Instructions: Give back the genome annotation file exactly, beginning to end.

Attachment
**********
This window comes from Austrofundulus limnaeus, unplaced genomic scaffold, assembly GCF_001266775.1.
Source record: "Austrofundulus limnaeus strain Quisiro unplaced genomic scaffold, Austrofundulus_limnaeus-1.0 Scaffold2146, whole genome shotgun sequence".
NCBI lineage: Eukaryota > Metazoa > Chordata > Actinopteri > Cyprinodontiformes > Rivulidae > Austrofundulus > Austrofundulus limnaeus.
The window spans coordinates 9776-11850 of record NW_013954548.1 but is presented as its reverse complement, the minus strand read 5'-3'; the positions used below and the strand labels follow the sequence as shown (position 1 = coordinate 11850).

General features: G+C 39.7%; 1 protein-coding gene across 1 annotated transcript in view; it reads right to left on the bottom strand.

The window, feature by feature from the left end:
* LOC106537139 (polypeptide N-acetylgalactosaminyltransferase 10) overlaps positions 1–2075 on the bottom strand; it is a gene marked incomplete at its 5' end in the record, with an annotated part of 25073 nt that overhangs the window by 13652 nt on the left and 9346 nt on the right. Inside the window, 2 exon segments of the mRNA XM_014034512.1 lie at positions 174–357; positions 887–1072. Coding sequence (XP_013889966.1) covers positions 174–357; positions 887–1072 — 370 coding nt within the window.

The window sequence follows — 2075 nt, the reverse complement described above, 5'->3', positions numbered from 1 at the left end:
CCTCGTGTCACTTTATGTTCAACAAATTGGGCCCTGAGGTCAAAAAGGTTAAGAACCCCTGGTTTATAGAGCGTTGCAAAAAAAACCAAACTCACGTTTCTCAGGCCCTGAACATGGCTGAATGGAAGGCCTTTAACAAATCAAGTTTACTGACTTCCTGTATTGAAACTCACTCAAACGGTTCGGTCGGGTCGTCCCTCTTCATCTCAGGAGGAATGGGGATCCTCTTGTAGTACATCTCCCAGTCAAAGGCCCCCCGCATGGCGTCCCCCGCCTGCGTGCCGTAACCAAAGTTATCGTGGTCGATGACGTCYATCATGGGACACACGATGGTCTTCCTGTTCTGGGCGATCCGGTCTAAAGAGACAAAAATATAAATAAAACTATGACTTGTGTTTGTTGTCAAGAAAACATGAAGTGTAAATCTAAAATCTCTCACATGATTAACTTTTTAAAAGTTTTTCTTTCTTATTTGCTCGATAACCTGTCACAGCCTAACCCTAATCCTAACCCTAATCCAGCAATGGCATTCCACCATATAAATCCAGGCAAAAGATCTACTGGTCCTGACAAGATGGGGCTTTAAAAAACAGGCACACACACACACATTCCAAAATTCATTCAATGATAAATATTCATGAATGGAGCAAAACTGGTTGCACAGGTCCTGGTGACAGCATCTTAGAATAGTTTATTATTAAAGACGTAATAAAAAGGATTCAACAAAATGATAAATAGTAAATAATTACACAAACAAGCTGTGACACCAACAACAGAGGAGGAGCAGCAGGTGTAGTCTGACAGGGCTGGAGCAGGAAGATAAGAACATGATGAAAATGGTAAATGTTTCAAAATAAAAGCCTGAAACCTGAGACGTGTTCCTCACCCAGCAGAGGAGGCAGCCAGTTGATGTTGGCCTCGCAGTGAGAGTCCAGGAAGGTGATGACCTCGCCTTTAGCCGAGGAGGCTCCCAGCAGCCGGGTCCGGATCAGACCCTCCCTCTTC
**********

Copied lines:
This window comes from Austrofundulus limnaeus, unplaced genomic scaffold, assembly GCF_001266775.1.
Source record: "Austrofundulus limnaeus strain Quisiro unplaced genomic scaffold, Austrofundulus_limnaeus-1.0 Scaffold2146, whole genome shotgun sequence".
NCBI lineage: Eukaryota > Metazoa > Chordata > Actinopteri > Cyprinodontiformes > Rivulidae > Austrofundulus > Austrofundulus limnaeus.
The window spans coordinates 9776-11850 of record NW_013954548.1 but is presented as its reverse complement, the minus strand read 5'-3'; the positions used below and the strand labels follow the sequence as shown (position 1 = coordinate 11850).

General features: G+C 39.7%; 1 protein-coding gene across 1 annotated transcript in view; it reads right to left on the bottom strand.

The window, feature by feature from the left end:
* LOC106537139 (polypeptide N-acetylgalactosaminyltransferase 10) overlaps positions 1–2075 on the bottom strand; it is a gene marked incomplete at its 5' end in the record, with an annotated part of 25073 nt that overhangs the window by 13652 nt on the left and 9346 nt on the right. Inside the window, 2 exon segments of the mRNA XM_014034512.1 lie at positions 174–357; positions 887–1072. Coding sequence (XP_013889966.1) covers positions 174–357; positions 887–1072 — 370 coding nt within the window.

The window sequence follows — 2075 nt, the reverse complement described above, 5'->3', positions numbered from 1 at the left end:
CCTCGTGTCACTTTATGTTCAACAAATTGGGCCCTGAGGTCAAAAAGGTTAAGAACCCCTGGTTTATAGAGCGTTGCAAAAAAAACCAAACTCACGTTTCTCAGGCCCTGAACATGGCTGAATGGAAGGCCTTTAACAAATCAAGTTTACTGACTTCCTGTATTGAAACTCACTCAAACGGTTCGGTCGGGTCGTCCCTCTTCATCTCAGGAGGAATGGGGATCCTCTTGTAGTACATCTCCCAGTCAAAGGCCCCCCGCATGGCGTCCCCCGCCTGCGTGCCGTAACCAAAGTTATCGTGGTCGATGACGTCYATCATGGGACACACGATGGTCTTCCTGTTCTGGGCGATCCGGTCTAAAGAGACAAAAATATAAATAAAACTATGACTTGTGTTTGTTGTCAAGAAAACATGAAGTGTAAATCTAAAATCTCTCACATGATTAACTTTTTAAAAGTTTTTCTTTCTTATTTGCTCGATAACCTGTCACAGCCTAACCCTAATCCTAACCCTAATCCAGCAATGGCATTCCACCATATAAATCCAGGCAAAAGATCTACTGGTCCTGACAAGATGGGGCTTTAAAAAACAGGCACACACACACACATTCCAAAATTCATTCAATGATAAATATTCATGAATGGAGCAAAACTGGTTGCACAGGTCCTGGTGACAGCATCTTAGAATAGTTTATTATTAAAGACGTAATAAAAAGGATTCAACAAAATGATAAATAGTAAATAATTACACAAACAAGCTGTGACACCAACAACAGAGGAGGAGCAGCAGGTGTAGTCTGACAGGGCTGGAGCAGGAAGATAAGAACATGATGAAAATGGTAAATGTTTCAAAATAAAAGCCTGAAACCTGAGACGTGTTCCTCACCCAGCAGAGGAGGCAGCCAGTTGATGTTGGCCTCGCAGTGAGAGTCCAGGAAGGTGATGACCTCGCCTTTAGCCGAGGAGGCTCCCAGCAGCCGGGTCCGGATCAGACCCTCCCTCTTC